Wanna do a live-read of the new The Sprawl supplement? Yeah, I think I’m in the mood.
The Sprawl is the most conventional of the cyberpunk PBtA games — think trad cyberpunk with megacorps & mercs. Touched: A Darkening Alley is “a dark magic and horror setting for The Sprawl RPG.”
It’s written by Steve Wallace, DYMPHNA, and Hamish Cameron. It’s 47 pages long and available now on DriveThruRPG. This supplement was gonna be a single stretch goal from the Kickstarter but apparently grew, so I have no idea what to expect.
The Table of Contents is not revealing, except that there’s a mention of Miskatonic Amalgamated. I feel like that’s a bit on the nose. Maybe it’s on the nose in the fiction too?
The introduction says that Touched is now going to be a series of dark magic settings, cool. This one is a low-magic setting where magic’s starting to enter the world, also cool — it’s designed to be easy to merge into an ongoing campaign.
Chapter 1, The Sick Get Sicker. It opens with a history lesson starting in 1960. Nixon invented the corporate state, Vietnam became the first example, and things got awful. No magic here: it’s just a cyberpunk background. I like that it diverges early.
Whoops, there’s Miskatonic Amalgamated, landing a man on the moon in 1970. If I use this ever I think I’d just have to change the name. Things keep getting worse… cool, current day is 1985! So it’s retro cyberpunk, kinda. And the world is just starting to get weird.
The layout is clean and simple. The art is photomanipulations. It’s nice, an easy read.
Chapter 2: The Rich Get Richer. This is three one page megacorp write-ups. Miskatonic Amalgamated is in fact a tech spinoff from Miskatonic University, and there’s a Waite in charge. I think I recognize the references for DMG Inc. and IMHP Aquatic, too.
It’s not that Lovecraft is a bad thing; I really enjoy Lovecraftian gaming. There’s just such a weight of expectations and in some aspects problems that you gotta talk about how to make it work. Delta Green and Cthulhu City are great examples.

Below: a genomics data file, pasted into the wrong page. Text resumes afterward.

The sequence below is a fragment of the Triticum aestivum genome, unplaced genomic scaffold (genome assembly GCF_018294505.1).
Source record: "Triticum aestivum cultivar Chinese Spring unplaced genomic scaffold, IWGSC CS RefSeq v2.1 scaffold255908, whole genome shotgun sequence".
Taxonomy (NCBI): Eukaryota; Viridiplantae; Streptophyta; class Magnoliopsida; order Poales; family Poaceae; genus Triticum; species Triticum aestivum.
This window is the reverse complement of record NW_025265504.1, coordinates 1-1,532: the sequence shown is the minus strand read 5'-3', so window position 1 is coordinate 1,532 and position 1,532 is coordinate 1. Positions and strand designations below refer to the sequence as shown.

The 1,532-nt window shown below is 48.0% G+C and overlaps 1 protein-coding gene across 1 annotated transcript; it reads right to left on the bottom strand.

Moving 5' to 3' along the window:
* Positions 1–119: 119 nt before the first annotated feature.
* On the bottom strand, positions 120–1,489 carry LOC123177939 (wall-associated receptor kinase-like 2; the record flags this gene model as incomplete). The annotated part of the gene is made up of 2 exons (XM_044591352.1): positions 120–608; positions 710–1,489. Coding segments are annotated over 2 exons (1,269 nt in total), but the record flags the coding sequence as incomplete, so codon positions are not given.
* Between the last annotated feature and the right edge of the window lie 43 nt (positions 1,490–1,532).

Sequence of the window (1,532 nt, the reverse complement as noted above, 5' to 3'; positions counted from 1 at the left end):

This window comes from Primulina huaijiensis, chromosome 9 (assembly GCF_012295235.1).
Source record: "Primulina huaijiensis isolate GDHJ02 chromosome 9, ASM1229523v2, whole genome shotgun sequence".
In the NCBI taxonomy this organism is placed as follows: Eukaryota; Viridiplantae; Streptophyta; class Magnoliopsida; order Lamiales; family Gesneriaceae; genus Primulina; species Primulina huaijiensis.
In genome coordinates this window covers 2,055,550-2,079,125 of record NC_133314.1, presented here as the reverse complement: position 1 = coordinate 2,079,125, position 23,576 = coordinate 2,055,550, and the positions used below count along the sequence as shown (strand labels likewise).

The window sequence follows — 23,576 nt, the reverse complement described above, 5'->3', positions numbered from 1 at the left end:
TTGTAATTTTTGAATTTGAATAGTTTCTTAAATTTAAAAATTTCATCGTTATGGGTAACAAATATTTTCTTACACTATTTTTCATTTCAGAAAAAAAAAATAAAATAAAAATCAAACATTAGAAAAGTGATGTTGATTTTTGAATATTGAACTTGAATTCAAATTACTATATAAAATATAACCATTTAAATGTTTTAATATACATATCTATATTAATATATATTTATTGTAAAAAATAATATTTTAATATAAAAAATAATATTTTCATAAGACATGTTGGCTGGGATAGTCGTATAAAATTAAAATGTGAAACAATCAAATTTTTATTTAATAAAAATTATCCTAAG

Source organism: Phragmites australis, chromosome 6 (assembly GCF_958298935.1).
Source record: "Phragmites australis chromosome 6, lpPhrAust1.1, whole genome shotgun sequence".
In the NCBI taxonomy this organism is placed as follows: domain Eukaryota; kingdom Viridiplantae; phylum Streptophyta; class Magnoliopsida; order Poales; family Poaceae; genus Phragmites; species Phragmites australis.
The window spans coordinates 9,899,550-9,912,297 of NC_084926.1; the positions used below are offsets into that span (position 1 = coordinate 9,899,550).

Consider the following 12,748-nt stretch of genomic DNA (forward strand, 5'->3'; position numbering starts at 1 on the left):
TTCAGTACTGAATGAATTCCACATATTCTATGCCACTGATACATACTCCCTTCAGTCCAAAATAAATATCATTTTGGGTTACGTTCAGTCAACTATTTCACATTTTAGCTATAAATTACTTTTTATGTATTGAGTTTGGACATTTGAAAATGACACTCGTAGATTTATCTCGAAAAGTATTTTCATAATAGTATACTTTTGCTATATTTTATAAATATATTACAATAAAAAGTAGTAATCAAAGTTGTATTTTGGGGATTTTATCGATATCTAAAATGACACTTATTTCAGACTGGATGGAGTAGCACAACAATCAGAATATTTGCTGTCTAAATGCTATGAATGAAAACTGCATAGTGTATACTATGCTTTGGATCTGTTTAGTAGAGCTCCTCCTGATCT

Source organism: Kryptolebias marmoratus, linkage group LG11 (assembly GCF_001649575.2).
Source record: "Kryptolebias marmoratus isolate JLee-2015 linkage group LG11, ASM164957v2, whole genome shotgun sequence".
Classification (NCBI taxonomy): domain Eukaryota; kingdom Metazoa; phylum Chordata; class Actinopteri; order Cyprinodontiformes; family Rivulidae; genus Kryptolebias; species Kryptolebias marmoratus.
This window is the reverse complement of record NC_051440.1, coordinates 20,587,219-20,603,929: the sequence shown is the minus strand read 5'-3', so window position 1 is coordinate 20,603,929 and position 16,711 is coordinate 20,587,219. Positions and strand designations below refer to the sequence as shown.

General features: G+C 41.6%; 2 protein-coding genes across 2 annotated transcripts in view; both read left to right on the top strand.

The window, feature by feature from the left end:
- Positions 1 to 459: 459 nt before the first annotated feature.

Onward. Chapter 3: The Strange Get Stranger. This sets up the core loop for play in this world: rifts open in our dimension, megacorps look into it, Horrors sneak through the rifts.
As you like in a PBtA game, this chapter provides GM moves to use with rifts. Horrors are set up as things to flee, not things to fight — I like that approach. They also have Horror Clocks: normal clocks with some explicit horror flavor around the last couple of segments.
Finally, there are rules for occult artifacts. These are good, with mechanical flavor that reinforces the concept of a player-defined fictional world. This whole chapter is short and clear, and doesn’t give into the temptation to layer on rules.
Chapter 4 is The Weird Get Weirder. This contains a player-facing mechanic for insanity and stress, aka Eldritch Trauma. Trauma generates Coping Mechanisms, and when Coping Mechanisms hinder the mission you mark experience.
At the end of the chapter there’s a note on design principles for this mechanic, which is intended to destigmatize trauma and stress. I’m not a great judge of how well this succeed, but I like the principles.
Getting stressed doesn’t force behavior, which is excellent. Talking about how stress doesn’t make you incapable of functioning is also great. Tackling this in five pages is ambitious but you gotta address it. Thumbs up.
Next chapter: The Tough Get Tougher. This chapter presents the Antiquarian playbook. It’s cool, although the playbook has a total of 5 moves — the main book playbooks have upwards of 10 each. So a little short there.
Chapter 6: The Mean Get Meaner. (I haven’t been saying, but these are all 3-5 pages, btw.) Two new moves — Ritual and Spell-Craft — and a new stat, Touch. Touch is all things magical. Adding a stat is interesting but I think the right choice for The Sprawl.
One of the reasons I think of The Sprawl as the trad PBtA cyberpunk games is that the stats, as with AW, are very traditional. (The Veil uses emotional states as stats.) Simply layering magical ability onto Mind or Style or Edge doesn’t feel right.
You could do something more interesting and say that players choose a magic-governing stat for each character, which can differ. That’d imply things about the flavor of the magic. But I think it’s more in line with the rest of the system to just add a stat.
There’s also a cute thing here with the Ritual move. 10+, and you learn something both true and actionable. 7-9, and you learn something both actionable and helpful. That is subtle and funny and as a GM I like it.
You can sacrifice items with the [artifact] tag to get unlimited bonuses on your Ritual roll. This is interesting cause of an earlier line: “Antiquarians usually have a few [artifacts] on hand at any given time.”
I think if that’s literally true, the Ritual move is a bit dull. There’s also no penalty for rolling 6- except losing any artifacts… yeah, I’d need to tweak this some. 7-9 needs a list of consequences, and really players should choose from true, helpful, or actionable.
Final chapter: Running the Alleys. One page of GM advice about how missions should feel, half a page of suggested media. Not a ton to say about this.
Summary: I like the skeleton of this supplement, but I think some of the meat is a miss. It’s certainly good enough to save me work if I ever want to run a Lovecraftian cyberpunk game, which is a possible thing.
It completely satisfies my expectations for a stretch goal. I don’t think I’d buy it otherwise but I’m glad I own it. Also, kudos to the Ardens Ludere crew for continuing to work through their stretch goals — this has been a good Kickstarter.